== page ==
In a report released July 7, Human Rights Watch found that of 7,494 rape kits collected in Illinois from 1995 to 2009, only 1,474 were confirmed tested, and more than 4,000 were left in storage. Nearly 2,000 were destroyed without being tested. The actual numbers are probably higher because 82 out of the 267 Illinois law enforcement agencies contacted by Human Rights Watch did not provide information.I guess it's not a crime to destroy evidence in a felony case if you are employed by a police department.
I guess if you just couldn't give a damn about women being raped, then you might let most of your evidence sit around and not be examined.
This isn't just a problem in Illinois, though I wouldn't be surprised to see that it was worse in Illinois. (A state famous for problems with police departments.)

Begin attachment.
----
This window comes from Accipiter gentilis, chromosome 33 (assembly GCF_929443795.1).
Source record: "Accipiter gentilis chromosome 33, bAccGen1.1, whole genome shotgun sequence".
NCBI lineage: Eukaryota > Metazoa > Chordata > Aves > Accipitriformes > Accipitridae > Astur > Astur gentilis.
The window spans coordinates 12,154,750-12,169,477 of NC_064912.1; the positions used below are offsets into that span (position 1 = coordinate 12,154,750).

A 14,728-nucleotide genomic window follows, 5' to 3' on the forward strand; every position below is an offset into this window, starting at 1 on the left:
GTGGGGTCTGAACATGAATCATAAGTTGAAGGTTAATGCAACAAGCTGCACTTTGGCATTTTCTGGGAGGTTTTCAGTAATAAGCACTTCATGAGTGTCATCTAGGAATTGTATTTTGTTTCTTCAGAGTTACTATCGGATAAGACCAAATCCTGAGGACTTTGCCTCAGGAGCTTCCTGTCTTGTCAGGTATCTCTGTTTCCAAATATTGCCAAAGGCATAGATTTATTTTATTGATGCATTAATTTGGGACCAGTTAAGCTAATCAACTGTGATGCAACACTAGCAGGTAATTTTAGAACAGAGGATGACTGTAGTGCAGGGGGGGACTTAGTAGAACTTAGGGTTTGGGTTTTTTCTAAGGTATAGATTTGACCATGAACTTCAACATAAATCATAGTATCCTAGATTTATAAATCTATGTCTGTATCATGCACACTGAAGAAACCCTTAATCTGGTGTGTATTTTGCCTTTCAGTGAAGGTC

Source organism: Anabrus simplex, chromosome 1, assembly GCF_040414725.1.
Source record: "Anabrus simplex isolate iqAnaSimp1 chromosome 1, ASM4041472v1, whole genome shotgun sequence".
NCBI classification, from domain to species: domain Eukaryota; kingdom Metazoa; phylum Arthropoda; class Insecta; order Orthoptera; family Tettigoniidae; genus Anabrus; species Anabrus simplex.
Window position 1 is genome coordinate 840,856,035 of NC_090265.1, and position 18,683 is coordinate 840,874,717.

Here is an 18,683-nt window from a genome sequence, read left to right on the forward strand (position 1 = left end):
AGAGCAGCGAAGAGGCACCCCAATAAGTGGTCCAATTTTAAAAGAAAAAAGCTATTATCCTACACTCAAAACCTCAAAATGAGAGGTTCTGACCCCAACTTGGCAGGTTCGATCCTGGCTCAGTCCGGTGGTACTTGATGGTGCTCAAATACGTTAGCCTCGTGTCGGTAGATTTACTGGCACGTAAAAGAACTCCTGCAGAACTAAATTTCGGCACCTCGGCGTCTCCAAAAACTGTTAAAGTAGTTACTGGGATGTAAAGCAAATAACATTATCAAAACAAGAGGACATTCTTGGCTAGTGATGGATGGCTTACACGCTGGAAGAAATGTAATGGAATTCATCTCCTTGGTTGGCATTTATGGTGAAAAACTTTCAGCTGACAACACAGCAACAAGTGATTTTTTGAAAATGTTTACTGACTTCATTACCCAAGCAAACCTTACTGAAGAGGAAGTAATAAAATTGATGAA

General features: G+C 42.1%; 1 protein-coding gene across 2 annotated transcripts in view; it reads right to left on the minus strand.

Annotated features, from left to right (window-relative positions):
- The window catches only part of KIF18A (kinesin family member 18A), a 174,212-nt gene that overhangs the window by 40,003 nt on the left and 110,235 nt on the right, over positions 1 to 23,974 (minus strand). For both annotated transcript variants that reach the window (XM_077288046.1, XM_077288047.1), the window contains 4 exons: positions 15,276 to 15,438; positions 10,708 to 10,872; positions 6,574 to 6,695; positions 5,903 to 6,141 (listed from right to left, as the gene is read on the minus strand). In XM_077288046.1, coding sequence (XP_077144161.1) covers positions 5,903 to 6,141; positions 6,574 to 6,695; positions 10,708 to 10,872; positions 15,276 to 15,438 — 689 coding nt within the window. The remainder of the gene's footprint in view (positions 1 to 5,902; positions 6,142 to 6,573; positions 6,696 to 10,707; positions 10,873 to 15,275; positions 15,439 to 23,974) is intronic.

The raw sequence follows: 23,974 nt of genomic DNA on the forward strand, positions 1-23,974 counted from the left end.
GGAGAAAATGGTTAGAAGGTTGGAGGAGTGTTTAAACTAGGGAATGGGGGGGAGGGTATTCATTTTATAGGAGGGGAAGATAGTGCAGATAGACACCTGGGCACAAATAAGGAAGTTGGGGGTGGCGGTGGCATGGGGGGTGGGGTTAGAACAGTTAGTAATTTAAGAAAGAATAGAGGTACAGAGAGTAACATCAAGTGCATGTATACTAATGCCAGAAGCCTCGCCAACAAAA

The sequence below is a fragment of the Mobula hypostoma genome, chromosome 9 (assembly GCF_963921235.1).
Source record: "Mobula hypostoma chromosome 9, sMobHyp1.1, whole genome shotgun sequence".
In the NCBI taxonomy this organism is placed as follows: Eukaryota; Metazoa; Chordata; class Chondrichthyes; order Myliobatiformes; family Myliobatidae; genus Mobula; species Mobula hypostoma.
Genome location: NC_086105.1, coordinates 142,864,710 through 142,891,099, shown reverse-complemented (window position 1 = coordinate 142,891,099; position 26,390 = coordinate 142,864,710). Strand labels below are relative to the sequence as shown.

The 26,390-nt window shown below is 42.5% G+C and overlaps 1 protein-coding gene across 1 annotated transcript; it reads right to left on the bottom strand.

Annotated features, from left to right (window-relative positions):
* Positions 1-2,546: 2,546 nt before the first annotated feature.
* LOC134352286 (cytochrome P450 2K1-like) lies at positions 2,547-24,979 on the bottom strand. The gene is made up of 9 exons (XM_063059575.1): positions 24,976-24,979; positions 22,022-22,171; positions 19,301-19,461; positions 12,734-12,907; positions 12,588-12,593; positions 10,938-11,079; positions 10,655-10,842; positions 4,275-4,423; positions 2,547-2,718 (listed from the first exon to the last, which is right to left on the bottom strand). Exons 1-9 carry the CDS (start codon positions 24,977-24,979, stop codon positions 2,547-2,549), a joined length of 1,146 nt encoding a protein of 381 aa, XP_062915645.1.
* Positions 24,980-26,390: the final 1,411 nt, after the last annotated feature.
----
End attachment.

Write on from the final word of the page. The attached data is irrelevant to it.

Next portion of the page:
In cases of acquaintance rape like Christina’s, which make up the majority of cases, the Human Rights Watch report said the police often decided it was not worth testing a kit because they were not convinced a rape had occurred or they did not think the case was winnable. In Illinois, only 11 percent of reported rapes yield an arrest, according to statistics from the Federal Bureau of Investigation.Because those cops just know the woman was lying about the rape. So why bother to take the whole thing seriously.